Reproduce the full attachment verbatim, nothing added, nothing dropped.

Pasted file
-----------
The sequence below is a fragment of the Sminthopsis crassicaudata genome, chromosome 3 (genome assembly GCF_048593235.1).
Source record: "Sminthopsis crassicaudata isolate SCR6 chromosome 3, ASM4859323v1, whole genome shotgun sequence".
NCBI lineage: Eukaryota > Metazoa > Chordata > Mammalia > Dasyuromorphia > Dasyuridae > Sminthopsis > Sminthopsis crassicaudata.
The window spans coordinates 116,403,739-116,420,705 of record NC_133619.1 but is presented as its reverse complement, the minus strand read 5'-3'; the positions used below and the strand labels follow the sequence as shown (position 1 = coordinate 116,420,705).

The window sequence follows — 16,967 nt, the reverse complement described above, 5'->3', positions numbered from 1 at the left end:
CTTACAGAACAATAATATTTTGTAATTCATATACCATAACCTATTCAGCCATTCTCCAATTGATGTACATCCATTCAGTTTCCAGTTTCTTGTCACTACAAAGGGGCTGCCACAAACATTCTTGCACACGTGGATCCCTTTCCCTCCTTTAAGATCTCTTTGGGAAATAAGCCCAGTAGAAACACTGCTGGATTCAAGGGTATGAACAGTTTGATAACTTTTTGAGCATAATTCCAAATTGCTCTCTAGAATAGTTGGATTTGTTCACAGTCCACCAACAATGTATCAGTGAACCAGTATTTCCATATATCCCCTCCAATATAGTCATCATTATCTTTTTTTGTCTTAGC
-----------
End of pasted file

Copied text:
The sequence below is a fragment of the Sminthopsis crassicaudata genome, chromosome 3 (genome assembly GCF_048593235.1).
Source record: "Sminthopsis crassicaudata isolate SCR6 chromosome 3, ASM4859323v1, whole genome shotgun sequence".
NCBI lineage: Eukaryota > Metazoa > Chordata > Mammalia > Dasyuromorphia > Dasyuridae > Sminthopsis > Sminthopsis crassicaudata.
The window spans coordinates 116,403,739-116,420,705 of record NC_133619.1 but is presented as its reverse complement, the minus strand read 5'-3'; the positions used below and the strand labels follow the sequence as shown (position 1 = coordinate 116,420,705).

The window sequence follows — 16,967 nt, the reverse complement described above, 5'->3', positions numbered from 1 at the left end:
CTTACAGAACAATAATATTTTGTAATTCATATACCATAACCTATTCAGCCATTCTCCAATTGATGTACATCCATTCAGTTTCCAGTTTCTTGTCACTACAAAGGGGCTGCCACAAACATTCTTGCACACGTGGATCCCTTTCCCTCCTTTAAGATCTCTTTGGGAAATAAGCCCAGTAGAAACACTGCTGGATTCAAGGGTATGAACAGTTTGATAACTTTTTGAGCATAATTCCAAATTGCTCTCTAGAATAGTTGGATTTGTTCACAGTCCACCAACAATGTATCAGTGAACCAGTATTTCCATATATCCCCTCCAATATAGTCATCATTATCTTTTTTTGTCTTAGC